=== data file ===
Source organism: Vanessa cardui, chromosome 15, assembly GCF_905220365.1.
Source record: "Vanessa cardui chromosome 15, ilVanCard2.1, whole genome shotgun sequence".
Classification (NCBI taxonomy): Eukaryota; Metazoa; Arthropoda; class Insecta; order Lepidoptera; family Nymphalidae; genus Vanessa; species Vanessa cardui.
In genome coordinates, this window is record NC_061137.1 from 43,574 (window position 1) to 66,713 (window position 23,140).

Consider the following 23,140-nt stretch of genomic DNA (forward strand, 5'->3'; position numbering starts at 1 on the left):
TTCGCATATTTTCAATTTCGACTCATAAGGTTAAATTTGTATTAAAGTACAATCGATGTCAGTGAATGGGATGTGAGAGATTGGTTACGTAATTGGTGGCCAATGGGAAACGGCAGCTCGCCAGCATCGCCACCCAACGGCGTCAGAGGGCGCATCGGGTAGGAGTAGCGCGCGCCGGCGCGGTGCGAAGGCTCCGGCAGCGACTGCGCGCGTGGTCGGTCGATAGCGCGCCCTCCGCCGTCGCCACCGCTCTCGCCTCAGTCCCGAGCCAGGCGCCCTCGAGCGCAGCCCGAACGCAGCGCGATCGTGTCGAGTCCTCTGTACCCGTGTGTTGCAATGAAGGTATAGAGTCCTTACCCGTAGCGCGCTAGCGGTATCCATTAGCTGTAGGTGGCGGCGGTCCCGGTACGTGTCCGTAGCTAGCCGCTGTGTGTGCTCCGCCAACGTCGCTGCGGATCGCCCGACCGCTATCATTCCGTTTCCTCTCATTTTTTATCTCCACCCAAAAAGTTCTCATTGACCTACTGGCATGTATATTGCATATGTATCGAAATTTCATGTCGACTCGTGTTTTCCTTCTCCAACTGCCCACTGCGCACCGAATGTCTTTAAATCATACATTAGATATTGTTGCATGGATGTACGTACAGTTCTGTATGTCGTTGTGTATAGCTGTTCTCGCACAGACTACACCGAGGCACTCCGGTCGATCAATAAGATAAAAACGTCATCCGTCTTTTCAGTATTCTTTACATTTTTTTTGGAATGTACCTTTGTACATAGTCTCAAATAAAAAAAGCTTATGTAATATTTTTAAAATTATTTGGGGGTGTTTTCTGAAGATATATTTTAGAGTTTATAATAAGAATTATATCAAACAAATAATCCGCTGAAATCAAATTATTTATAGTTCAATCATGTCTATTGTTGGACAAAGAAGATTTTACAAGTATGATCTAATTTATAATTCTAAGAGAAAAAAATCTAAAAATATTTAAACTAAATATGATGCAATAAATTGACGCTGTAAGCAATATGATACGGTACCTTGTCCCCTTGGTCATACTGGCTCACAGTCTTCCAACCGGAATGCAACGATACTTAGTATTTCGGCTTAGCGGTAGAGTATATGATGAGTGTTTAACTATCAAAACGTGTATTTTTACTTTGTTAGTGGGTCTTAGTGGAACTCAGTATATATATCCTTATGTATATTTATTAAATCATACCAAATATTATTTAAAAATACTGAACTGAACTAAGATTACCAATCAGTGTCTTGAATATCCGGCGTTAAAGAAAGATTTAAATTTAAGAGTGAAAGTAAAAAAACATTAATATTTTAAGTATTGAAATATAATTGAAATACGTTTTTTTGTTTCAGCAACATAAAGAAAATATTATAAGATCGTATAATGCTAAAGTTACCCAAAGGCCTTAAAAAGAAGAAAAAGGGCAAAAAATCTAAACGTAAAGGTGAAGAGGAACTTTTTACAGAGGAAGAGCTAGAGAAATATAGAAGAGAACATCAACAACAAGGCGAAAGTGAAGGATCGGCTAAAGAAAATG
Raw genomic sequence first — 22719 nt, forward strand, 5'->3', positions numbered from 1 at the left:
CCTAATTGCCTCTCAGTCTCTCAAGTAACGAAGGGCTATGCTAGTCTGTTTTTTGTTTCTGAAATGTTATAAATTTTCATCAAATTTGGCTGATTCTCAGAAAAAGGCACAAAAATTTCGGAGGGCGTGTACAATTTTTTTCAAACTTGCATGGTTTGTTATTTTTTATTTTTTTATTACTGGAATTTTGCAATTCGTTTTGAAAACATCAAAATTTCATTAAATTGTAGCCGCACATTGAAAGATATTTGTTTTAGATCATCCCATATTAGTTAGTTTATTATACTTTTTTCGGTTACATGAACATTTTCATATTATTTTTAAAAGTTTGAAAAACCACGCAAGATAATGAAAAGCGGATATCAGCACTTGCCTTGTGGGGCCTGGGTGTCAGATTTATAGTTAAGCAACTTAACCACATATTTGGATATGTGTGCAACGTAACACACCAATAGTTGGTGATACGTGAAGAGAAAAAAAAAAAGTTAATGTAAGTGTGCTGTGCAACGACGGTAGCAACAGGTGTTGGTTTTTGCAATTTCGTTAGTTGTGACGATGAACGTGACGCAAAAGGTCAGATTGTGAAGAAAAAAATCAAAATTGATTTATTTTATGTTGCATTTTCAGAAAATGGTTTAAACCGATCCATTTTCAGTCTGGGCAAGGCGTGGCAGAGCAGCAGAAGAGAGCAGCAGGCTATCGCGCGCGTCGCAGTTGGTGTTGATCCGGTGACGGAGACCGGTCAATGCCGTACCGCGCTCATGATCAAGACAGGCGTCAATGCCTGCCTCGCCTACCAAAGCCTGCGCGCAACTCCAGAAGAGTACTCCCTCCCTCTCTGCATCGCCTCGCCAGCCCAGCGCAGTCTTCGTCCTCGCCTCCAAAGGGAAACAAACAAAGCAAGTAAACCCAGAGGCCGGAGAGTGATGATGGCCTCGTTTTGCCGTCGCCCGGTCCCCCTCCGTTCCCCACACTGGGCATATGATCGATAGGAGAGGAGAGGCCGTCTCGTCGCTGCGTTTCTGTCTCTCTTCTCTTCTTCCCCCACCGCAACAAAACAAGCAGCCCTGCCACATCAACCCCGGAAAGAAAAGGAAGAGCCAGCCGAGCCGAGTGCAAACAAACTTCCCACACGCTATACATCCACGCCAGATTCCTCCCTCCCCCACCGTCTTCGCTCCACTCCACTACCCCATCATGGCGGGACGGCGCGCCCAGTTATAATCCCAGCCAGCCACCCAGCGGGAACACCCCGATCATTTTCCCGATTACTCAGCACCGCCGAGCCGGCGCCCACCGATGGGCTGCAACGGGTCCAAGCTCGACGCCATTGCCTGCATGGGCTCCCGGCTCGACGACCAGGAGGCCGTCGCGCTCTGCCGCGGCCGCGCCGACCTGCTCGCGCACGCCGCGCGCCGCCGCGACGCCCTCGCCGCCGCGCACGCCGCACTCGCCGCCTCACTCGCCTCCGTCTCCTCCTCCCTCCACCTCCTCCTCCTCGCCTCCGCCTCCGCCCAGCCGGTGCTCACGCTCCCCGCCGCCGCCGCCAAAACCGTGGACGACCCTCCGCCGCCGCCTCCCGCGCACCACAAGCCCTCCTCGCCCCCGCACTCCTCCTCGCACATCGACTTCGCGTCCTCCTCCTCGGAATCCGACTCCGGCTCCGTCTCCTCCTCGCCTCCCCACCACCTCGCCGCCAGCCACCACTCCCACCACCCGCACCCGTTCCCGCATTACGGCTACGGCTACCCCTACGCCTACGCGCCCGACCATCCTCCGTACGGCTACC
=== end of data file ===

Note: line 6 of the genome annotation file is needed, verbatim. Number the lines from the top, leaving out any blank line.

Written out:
TTCGCATATTTTCAATTTCGACTCATAAGGTTAAATTTGTATTAAAGTACAATCGATGTCAGTGAATGGGATGTGAGAGATTGGTTACGTAATTGGTGGCCAATGGGAAACGGCAGCTCGCCAGCATCGCCACCCAACGGCGTCAGAGGGCGCATCGGGTAGGAGTAGCGCGCGCCGGCGCGGTGCGAAGGCTCCGGCAGCGACTGCGCGCGTGGTCGGTCGATAGCGCGCCCTCCGCCGTCGCCACCGCTCTCGCCTCAGTCCCGAGCCAGGCGCCCTCGAGCGCAGCCCGAACGCAGCGCGATCGTGTCGAGTCCTCTGTACCCGTGTGTTGCAATGAAGGTATAGAGTCCTTACCCGTAGCGCGCTAGCGGTATCCATTAGCTGTAGGTGGCGGCGGTCCCGGTACGTGTCCGTAGCTAGCCGCTGTGTGTGCTCCGCCAACGTCGCTGCGGATCGCCCGACCGCTATCATTCCGTTTCCTCTCATTTTTTATCTCCACCCAAAAAGTTCTCATTGACCTACTGGCATGTATATTGCATATGTATCGAAATTTCATGTCGACTCGTGTTTTCCTTCTCCAACTGCCCACTGCGCACCGAATGTCTTTAAATCATACATTAGATATTGTTGCATGGATGTACGTACAGTTCTGTATGTCGTTGTGTATAGCTGTTCTCGCACAGACTACACCGAGGCACTCCGGTCGATCAATAAGATAAAAACGTCATCCGTCTTTTCAGTATTCTTTACATTTTTTTTGGAATGTACCTTTGTACATAGTCTCAAATAAAAAAAGCTTATGTAATATTTTTAAAATTATTTGGGGGTGTTTTCTGAAGATATATTTTAGAGTTTATAATAAGAATTATATCAAACAAATAATCCGCTGAAATCAAATTATTTATAGTTCAATCATGTCTATTGTTGGACAAAGAAGATTTTACAAGTATGATCTAATTTATAATTCTAAGAGAAAAAAATCTAAAAATATTTAAACTAAATATGATGCAATAAATTGACGCTGTAAGCAATATGATACGGTACCTTGTCCCCTTGGTCATACTGGCTCACAGTCTTCCAACCGGAATGCAACGATACTTAGTATTTCGGCTTAGCGGTAGAGTATATGATGAGTGTTTAACTATCAAAACGTGTATTTTTACTTTGTTAGTGGGTCTTAGTGGAACTCAGTATATATATCCTTATGTATATTTATTAAATCATACCAAATATTATTTAAAAATACTGAACTGAACTAAGATTACCAATCAGTGTCTTGAATATCCGGCGTTAAAGAAAGATTTAAATTTAAGAGTGAAAGTAAAAAAACATTAATATTTTAAGTATTGAAATATAATTGAAATACGTTTTTTTGTTTCAGCAACATAAAGAAAATATTATAAGATCGTATAATGCTAAAGTTACCCAAAGGCCTTAAAAAGAAGAAAAAGGGCAAAAAATCTAAACGTAAAGGTGAAGAGGAACTTTTTACAGAGGAAGAGCTAGAGAAATATAGAAGAGAACATCAACAACAAGGCGAAAGTGAAGGATCGGCTAAAGAAAATG